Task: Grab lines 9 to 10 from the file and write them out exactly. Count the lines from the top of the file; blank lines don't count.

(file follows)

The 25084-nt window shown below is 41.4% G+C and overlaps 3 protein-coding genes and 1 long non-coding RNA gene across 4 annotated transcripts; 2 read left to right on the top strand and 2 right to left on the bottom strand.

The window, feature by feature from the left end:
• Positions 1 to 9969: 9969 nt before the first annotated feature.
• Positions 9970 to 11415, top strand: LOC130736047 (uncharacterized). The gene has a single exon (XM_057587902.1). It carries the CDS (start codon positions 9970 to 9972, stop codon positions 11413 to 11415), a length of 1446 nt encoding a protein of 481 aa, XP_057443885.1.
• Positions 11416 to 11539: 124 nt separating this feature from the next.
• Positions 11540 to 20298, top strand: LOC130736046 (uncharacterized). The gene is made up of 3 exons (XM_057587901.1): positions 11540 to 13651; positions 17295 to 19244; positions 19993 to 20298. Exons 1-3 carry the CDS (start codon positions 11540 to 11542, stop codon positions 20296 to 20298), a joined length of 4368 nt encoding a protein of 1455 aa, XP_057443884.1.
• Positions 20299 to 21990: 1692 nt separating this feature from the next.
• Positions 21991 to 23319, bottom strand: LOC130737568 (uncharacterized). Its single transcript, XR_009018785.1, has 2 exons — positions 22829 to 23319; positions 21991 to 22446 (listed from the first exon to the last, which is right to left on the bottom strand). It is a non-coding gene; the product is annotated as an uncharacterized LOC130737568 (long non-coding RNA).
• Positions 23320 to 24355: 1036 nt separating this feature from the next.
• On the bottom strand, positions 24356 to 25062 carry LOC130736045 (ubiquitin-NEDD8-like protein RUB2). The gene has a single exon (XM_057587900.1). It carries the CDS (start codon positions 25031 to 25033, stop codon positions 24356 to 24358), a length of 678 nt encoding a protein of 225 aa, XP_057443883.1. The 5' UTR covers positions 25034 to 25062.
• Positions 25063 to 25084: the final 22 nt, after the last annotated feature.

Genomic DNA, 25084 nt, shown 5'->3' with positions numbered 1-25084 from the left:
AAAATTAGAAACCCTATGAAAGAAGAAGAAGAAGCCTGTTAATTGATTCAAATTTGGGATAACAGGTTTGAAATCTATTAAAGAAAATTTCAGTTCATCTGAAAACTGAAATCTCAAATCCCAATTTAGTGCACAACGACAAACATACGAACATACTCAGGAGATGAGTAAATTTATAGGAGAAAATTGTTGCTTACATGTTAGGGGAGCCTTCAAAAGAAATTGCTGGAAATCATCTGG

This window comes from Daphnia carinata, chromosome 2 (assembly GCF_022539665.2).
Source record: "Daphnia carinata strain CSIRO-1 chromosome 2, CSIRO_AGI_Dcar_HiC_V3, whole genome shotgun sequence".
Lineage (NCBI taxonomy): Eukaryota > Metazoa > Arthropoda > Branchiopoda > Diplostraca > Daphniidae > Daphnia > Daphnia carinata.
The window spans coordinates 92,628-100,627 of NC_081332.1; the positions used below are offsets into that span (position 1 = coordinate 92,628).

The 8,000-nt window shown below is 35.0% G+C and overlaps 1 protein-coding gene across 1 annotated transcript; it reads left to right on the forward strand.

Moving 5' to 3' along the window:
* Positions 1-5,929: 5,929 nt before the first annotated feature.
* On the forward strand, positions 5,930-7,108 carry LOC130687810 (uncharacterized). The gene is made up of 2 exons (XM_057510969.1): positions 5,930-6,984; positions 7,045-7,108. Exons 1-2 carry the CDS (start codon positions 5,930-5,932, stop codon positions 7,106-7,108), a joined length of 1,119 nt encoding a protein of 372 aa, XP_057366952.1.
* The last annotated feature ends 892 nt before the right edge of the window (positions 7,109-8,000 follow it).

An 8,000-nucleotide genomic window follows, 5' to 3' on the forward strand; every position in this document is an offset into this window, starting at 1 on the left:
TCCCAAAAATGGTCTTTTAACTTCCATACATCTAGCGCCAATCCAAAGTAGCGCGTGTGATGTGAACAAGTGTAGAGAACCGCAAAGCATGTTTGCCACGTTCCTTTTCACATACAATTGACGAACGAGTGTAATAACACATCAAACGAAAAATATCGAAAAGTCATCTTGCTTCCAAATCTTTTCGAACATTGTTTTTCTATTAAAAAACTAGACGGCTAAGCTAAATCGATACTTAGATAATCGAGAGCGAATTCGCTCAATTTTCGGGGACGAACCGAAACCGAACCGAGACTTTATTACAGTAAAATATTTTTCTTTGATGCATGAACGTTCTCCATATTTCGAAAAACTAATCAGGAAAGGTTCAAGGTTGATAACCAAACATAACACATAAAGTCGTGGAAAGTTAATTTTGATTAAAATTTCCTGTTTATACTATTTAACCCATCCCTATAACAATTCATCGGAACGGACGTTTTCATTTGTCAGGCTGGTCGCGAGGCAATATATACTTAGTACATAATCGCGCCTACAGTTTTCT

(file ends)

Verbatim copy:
• Positions 23320 to 24355: 1036 nt separating this feature from the next.
• On the bottom strand, positions 24356 to 25062 carry LOC130736045 (ubiquitin-NEDD8-like protein RUB2). The gene has a single exon (XM_057587900.1). It carries the CDS (start codon positions 25031 to 25033, stop codon positions 24356 to 24358), a length of 678 nt encoding a protein of 225 aa, XP_057443883.1. The 5' UTR covers positions 25034 to 25062.